2. Molecular and Metabolic Alterations in GBM and Their Potential Biomarker Status

2.1. MGMT and DNA Methylation

The MGMT gene is located at chromosome 10q26 and encodes a DNA repair protein that removes the alkyl groups from the O6 position of guanine, which are commonly produced by chemotherapeutic alkylating agents. Epigenetic silencing of the MGMT DNA repair gene by promoter methylation compromises DNA repair. The methylation status of MGMT was determined retrospectively from the tumor tissue of 206 patients [22] who were enrolled in the randomized phase III trial where patients with a diagnosis of GBM were treated with concomitant and adjuvant temozolomide and radiotherapy [3]. Irrespective of treatment, MGMT promoter methylation was an independent favorable prognostic factor (Hazard Ratio (HR) 0.45 (95% confidence interval (CI) 0.32–0.61) p < 0.001). Median overall survival was reported to be best in patients with a methylated promoter treated with temozolomide and radiotherapy (23.4 months vs. 15.3 months in the radiotherapy alone group) [1] and thus was reportedly the first predictive biomarker in brain tumors and potentially allows selection of patients who benefit from treatment with temozolomide and radiotherapy but is not of assistance in diagnostics.
However, to date, MGMT promoter hypermethylation does not guide treatment strategies for patients with GBM but may provide valuable prognostic information. In addition, there is a lack of standardization in the measurement of MGMT with various available molecular testing platforms available and consequently there are highly variable results. Unfortunately, no single method of MGMT analyses has emerged as a clear choice for routine clinical testing of MGMT in glioma patients. Methylation analyses is favored, but the resulting expense and inaccessibility are barriers to use in general clinical practice [23]. There is the necessity for the development of high throughput, sensitive, inexpensive and reliable assays and more research into immunohistochemistry is warranted as an alternative to methylation analyses.
Promoter DNA methylation alterations were profiled in 272 GBM tumors in the context of the TCGA and a distinct subset of samples displaying concerted hypermethylation at a large number of loci were found. These glioma-CpG island methylator phenotype (G-CIMP) tumors belonged to the proneural subgroup and were tightly associated with IDH1 somatic mutations, and patients were younger at the time of diagnosis and had improved outcomes [24]. This finding was confirmed in another study where genome-wide DNA methylation profiling of short-term survivors (<1 year) and long-term survivors (>3 years) again demonstrated that a subset of long-term survivors showed a G-CIMP positive phenotype that was tightly associated with IDH1 mutation status and was confirmed by analysis of the G-CIMP signature genes [25].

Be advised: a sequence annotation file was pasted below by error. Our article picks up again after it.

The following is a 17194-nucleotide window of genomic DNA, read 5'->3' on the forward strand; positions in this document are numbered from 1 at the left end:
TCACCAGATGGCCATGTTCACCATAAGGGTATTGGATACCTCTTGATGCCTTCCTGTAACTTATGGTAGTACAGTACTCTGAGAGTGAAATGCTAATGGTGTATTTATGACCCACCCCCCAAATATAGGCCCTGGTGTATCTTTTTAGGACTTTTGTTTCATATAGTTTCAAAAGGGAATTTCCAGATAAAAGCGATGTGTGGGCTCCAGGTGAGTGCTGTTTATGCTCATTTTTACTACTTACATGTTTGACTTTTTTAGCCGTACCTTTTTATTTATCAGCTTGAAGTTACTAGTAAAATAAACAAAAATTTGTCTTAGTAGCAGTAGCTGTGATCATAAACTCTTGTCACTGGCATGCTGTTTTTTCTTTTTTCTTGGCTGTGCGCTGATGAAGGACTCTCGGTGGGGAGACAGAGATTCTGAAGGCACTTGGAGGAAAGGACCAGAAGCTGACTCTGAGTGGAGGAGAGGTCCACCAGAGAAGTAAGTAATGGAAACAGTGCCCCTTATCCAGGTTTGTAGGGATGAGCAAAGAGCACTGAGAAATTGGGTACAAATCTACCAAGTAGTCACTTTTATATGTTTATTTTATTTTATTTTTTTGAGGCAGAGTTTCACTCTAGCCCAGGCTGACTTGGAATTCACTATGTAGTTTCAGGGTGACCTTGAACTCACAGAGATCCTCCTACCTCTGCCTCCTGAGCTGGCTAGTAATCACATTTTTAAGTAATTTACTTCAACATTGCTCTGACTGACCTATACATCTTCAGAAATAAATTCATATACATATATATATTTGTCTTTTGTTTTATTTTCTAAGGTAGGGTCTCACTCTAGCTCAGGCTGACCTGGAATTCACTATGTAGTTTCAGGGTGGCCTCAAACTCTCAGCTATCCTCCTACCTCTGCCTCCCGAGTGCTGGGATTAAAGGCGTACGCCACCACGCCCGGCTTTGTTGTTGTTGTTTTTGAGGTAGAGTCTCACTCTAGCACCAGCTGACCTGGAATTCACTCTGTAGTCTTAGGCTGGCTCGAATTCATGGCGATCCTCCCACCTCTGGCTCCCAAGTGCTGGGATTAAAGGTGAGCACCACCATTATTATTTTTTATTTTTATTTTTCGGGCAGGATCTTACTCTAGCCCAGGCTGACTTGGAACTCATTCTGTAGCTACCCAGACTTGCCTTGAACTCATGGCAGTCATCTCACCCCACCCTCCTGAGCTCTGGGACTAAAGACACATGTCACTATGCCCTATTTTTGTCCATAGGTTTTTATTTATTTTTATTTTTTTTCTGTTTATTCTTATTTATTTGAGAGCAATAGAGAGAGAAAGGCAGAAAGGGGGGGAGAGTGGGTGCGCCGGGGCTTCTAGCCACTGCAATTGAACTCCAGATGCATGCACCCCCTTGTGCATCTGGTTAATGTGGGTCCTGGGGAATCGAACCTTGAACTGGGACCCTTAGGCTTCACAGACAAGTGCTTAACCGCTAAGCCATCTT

2.2. Loss of Heterozygosity (LOH) of Chromosomes 1p and 19q

In GBM, deletions involving 1p and 19q are uncommon but have been identified in <10% of diffuse astrocytic gliomas (including GBMs) [26]. In contrast, LOH of chromosomes 1p and 19q is the most common genetic alteration in oligodendroglioma tumors and is associated with favorable response to chemotherapy, radiation and survival [27]. A study involving central pathology review of the European Organisation for Research and Treatment of Cancer (EORTC)_26981/National Cancer Institute of Canada (NCIC)_CE.3 trial which specifically addressed whether 360 patients with GBM displaying distinct morphologic features respond differently to combined chemo-radiotherapy with temozolomide, with particular focus on the presence of an oligodendroglioma-like component, demonstrated that GBM with an oligodendroglioma-like component (GBM-O) represented 15% of all confirmed GBM and was not associated with a more favorable outcome. Co-deletion of 1p19q was found in only one case while GBM-O significantly enriched for IDH1 mutations and EGFR amplifications compared with other GBM. Expression profiles classified most of the GBM-O into two subtypes, 36% as proneural and 43% as classical GBM and concluded that recognition of an oligodendroglioma-like component in an otherwise classic GBM identifies a pathogenetically mixed group without prognostic significance [8]. However, this study did report that the detection of pseudo-palisading necrosis (PPN) was associated with benefit from chemotherapy, while no such effect was present in the absence of PPN [8].

2.3. Loss of Heterozygosity 10q